Webbe, who has studied the effects of heading since the early 1990s, recently published two studies with different collaborators. Both studies researched the effects of frequent headings over time, while one focused further on the short-term effects of recent soccer heading. In the research, brain function among soccer players who had played for varying number of years was compared with the brain function of subjects who had never played. In his study with Shelly Ochs, Webbe also compared the functionality of players who had recently played soccer with those who had not.
The results of both studies should further fuel the debate on the safety of this common soccer practice. The results of his recency study were the most clearly defined.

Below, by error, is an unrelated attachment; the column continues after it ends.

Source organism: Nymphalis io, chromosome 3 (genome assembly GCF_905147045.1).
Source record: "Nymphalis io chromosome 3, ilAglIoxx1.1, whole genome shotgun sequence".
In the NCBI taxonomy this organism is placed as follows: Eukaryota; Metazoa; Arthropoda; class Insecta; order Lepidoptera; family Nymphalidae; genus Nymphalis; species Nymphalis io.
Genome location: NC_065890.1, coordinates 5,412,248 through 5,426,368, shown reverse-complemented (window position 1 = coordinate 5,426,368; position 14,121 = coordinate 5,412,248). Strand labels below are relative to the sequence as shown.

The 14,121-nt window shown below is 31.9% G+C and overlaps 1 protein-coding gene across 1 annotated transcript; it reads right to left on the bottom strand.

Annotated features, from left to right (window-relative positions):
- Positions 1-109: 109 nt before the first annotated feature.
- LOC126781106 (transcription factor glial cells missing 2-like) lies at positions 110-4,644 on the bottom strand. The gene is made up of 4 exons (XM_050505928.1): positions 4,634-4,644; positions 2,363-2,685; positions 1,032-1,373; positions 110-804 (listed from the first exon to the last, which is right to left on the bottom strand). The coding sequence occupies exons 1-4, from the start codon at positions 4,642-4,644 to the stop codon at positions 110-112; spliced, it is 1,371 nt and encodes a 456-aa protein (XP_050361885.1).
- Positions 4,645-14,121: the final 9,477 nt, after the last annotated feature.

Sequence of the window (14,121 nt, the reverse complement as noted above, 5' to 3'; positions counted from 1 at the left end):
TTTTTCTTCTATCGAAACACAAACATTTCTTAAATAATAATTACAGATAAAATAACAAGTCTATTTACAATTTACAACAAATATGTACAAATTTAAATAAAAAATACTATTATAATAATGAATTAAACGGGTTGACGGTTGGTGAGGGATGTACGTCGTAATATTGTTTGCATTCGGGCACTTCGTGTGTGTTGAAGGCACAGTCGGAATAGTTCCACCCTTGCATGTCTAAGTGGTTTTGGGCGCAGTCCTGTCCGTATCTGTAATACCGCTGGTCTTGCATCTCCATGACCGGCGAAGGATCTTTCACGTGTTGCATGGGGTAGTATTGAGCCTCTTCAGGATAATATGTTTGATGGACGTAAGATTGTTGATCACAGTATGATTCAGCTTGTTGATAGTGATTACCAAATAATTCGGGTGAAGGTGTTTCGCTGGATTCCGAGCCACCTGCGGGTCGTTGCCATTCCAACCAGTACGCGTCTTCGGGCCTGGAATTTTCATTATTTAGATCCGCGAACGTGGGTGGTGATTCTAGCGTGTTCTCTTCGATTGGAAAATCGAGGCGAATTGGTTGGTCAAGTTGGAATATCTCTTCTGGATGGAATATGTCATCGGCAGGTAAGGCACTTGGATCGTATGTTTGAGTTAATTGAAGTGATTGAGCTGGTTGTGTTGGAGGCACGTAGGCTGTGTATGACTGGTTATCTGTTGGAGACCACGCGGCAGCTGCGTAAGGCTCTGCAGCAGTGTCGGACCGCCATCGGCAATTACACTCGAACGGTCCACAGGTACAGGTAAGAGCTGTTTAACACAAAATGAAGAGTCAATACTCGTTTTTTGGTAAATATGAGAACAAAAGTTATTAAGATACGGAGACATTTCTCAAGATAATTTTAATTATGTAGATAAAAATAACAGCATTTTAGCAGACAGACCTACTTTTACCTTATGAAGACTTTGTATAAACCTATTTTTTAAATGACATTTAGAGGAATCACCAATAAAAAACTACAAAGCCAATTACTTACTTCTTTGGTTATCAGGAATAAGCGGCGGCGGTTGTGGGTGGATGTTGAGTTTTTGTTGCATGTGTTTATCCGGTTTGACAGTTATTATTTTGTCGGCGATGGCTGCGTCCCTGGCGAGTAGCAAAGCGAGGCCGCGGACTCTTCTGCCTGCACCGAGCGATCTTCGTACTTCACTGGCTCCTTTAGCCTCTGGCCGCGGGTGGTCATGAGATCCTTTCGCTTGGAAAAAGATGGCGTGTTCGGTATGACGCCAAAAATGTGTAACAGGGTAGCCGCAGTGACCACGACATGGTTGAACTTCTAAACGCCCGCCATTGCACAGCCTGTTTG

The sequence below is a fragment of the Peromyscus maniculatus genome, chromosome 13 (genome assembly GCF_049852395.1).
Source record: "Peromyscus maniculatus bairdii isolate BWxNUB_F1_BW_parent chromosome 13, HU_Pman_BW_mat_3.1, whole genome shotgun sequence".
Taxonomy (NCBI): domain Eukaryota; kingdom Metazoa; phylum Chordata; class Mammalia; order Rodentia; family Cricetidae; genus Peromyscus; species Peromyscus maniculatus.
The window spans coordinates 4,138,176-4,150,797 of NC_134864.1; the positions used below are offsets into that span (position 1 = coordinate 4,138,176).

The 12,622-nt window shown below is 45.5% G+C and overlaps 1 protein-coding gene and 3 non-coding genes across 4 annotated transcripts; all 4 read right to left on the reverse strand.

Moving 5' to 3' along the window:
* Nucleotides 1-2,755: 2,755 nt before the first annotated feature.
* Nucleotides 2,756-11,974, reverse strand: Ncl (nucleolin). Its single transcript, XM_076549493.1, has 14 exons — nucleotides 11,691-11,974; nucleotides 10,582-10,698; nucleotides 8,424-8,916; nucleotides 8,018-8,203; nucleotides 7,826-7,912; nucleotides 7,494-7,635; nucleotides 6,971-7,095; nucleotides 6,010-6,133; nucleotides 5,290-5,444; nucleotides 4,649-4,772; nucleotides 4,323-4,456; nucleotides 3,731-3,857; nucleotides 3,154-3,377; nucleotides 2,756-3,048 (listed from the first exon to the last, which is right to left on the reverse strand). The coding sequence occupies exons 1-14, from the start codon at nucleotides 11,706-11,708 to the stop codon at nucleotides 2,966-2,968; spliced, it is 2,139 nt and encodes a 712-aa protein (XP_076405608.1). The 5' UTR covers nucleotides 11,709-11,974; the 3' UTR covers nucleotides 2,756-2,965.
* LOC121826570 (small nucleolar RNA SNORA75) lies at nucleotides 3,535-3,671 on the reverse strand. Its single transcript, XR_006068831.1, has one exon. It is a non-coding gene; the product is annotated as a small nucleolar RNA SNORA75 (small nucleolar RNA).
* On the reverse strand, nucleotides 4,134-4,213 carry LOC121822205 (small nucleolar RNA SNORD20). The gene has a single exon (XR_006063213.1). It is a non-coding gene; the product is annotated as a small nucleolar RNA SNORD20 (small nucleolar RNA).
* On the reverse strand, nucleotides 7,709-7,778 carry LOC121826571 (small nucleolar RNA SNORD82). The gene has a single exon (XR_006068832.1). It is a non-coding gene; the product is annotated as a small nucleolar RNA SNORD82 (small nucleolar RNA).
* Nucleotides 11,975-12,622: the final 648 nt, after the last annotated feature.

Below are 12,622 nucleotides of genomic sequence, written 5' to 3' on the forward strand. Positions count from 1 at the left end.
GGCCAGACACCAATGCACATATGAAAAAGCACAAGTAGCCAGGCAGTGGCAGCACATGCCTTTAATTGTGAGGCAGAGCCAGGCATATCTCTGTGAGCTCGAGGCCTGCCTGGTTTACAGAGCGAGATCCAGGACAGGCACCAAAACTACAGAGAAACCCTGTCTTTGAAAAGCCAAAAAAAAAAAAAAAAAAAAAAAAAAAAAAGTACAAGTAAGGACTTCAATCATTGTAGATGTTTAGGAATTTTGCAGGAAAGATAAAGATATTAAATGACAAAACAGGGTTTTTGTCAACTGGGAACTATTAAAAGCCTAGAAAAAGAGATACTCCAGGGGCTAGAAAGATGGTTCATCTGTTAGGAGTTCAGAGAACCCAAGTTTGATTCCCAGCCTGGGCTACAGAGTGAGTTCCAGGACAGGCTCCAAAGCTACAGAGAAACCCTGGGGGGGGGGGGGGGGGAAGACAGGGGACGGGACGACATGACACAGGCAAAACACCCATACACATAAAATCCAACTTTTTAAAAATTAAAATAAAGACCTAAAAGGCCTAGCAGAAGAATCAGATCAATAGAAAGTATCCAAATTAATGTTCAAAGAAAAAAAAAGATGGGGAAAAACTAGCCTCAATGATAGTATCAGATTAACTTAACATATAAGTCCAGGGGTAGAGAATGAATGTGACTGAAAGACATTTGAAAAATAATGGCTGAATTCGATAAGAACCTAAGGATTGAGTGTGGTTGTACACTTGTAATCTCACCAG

Webbe found that recent heading by players who headed with "moderate-to-high frequency" led in some cases to weaker neurocognitive performance. This lessened performance includes a decline in cognitive function, difficulty in verbal learning, in planning and maintaining attention and a reduced information processing speed.
"What we found is that if Bill plays soccer on a Thursday night, and is a frequent header, he's more likely to score lower on a neurocognitive test Friday morning than a similar player who heads the ball only occasionally," said Webbe.
While recent heading is not guaranteed to decrease functionality, Webbe said it presents a strong enough risk factor to warrant further study.
The two studies seem to contradict each other on the long-term effects of soccer heading. Webbe's work with Ochs reports that, "no significant or strong effect was found for lifetime heading o
Contact: Jay Wilson
Florida Institute of Technology